If the existing strict liability offence is extended to cover wider fraud and economic crimes, more organisations in this sector may find themselves liable (not least for acts committed by their employees) and subject to prosecution.

Whether or not this proposal does get enacted into legislation, it is a salutary reminder of the importance of implementing effective systems to minimise the effect of fraud. Our anti-fraud checklist gives an overview of the sorts of issues to consider but careful consideration is required in relation to the risks specific to each business.

Recovering bribes from corrupt agents – FHR European Ventures v Cedar Capital Partners LLC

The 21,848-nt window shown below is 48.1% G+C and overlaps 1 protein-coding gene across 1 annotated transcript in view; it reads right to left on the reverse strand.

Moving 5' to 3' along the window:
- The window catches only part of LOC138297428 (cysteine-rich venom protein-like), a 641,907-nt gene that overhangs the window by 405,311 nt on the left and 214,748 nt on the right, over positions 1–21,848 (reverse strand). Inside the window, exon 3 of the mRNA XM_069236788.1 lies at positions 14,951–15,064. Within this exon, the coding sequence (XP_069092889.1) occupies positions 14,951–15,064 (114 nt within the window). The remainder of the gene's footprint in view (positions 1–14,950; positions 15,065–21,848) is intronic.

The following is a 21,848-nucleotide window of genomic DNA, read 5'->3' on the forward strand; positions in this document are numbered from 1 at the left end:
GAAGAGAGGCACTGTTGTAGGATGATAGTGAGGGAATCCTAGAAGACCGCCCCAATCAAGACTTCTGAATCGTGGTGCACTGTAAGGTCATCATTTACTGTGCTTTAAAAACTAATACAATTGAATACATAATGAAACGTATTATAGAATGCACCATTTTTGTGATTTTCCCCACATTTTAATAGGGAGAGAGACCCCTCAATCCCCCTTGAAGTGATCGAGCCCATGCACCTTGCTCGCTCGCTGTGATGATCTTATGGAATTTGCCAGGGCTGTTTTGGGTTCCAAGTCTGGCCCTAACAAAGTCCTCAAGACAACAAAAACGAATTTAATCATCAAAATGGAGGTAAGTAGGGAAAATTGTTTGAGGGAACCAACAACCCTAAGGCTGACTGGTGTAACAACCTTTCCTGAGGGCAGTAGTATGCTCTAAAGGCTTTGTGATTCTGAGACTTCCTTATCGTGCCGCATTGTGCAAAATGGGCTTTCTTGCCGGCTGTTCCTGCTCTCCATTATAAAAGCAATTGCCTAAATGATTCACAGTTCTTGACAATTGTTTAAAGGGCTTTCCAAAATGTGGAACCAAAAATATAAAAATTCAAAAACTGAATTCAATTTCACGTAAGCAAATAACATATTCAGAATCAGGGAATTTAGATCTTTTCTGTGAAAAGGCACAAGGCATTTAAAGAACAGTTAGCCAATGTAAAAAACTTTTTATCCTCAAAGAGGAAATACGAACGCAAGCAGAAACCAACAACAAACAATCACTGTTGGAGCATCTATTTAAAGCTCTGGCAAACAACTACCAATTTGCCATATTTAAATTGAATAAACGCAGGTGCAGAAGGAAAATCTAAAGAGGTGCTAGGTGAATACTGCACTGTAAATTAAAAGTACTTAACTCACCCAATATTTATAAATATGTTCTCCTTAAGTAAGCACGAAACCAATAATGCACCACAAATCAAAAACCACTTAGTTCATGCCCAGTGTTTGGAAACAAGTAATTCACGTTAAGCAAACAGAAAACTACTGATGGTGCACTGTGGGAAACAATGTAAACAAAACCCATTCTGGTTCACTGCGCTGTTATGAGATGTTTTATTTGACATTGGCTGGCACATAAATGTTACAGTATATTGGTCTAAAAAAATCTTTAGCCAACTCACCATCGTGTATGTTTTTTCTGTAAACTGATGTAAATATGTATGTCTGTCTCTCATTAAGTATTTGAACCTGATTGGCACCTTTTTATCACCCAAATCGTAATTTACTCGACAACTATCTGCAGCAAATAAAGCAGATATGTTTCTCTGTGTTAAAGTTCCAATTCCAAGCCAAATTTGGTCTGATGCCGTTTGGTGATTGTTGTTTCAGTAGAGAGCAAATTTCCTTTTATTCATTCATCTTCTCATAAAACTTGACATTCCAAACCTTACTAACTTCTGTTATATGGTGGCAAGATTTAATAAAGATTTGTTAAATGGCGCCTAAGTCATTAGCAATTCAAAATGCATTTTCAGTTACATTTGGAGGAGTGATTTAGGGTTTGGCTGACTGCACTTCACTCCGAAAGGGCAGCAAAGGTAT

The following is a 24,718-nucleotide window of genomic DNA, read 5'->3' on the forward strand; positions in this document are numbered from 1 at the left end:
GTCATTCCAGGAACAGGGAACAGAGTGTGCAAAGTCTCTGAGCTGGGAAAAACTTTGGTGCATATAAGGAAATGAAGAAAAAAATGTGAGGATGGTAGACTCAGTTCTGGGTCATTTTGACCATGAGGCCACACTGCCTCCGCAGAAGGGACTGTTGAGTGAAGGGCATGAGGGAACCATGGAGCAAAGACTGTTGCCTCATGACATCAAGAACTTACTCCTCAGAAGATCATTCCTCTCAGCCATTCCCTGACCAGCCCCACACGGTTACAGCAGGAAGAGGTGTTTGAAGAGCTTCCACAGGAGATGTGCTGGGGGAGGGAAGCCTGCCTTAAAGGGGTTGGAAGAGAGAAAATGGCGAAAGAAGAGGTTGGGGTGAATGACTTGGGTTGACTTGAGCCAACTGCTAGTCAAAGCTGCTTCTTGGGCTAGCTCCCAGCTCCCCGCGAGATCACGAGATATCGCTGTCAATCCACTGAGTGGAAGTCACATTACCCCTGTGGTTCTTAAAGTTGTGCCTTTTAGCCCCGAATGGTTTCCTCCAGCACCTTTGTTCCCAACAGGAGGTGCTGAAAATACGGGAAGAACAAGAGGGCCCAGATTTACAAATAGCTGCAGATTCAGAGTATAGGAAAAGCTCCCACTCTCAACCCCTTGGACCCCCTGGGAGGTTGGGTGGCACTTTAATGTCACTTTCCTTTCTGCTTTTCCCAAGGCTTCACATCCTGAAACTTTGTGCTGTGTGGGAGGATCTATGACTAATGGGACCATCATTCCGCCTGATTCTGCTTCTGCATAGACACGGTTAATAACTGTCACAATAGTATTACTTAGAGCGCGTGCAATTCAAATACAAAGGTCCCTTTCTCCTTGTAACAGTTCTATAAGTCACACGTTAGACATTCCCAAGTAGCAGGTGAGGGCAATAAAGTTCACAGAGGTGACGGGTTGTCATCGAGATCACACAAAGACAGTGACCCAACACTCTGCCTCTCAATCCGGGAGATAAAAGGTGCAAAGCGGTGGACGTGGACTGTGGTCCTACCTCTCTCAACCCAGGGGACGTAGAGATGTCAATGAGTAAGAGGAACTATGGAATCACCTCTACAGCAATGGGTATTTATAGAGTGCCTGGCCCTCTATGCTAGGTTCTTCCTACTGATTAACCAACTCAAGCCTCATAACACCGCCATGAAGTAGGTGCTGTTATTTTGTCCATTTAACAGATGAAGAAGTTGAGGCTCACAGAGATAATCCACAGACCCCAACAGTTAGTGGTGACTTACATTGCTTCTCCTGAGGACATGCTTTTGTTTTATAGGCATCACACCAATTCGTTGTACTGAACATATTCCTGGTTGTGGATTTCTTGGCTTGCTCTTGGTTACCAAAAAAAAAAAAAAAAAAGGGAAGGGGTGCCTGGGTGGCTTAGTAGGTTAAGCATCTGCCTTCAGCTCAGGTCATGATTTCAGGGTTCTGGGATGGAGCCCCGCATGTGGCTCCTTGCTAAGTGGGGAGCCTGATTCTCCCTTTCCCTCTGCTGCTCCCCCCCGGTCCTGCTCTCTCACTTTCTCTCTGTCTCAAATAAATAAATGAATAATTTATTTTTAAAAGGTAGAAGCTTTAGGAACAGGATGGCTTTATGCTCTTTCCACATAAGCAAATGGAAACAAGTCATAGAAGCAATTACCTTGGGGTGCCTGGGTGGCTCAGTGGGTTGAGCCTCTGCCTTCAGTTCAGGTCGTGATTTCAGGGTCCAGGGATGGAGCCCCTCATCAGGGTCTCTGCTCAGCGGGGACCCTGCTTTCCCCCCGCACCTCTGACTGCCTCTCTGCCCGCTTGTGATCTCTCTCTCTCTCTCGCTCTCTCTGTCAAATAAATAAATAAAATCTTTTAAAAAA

In the past, there has been much debate under English law as to whether a dishonest employee/agent of a business who accepts a bribe holds the money representing the bribe on trust for the business/employer or whether the business simply has a claim for compensation against the agent. The reason why this distinction is particularly important is because if the bribe is held on trust for the employer, the employer has a proprietary right over the bribe and the assets purchased with the proceeds of the bribe. If the employer has a proprietary right in the bribe, his rights take precedence over unsecured creditors and subsequent floating charges in the event of insolvency.  This puts the employer in a much better position when he is trying to recover the bribe compared with the employer simply being an unsecured creditor trying to recover an award of damages/compensation.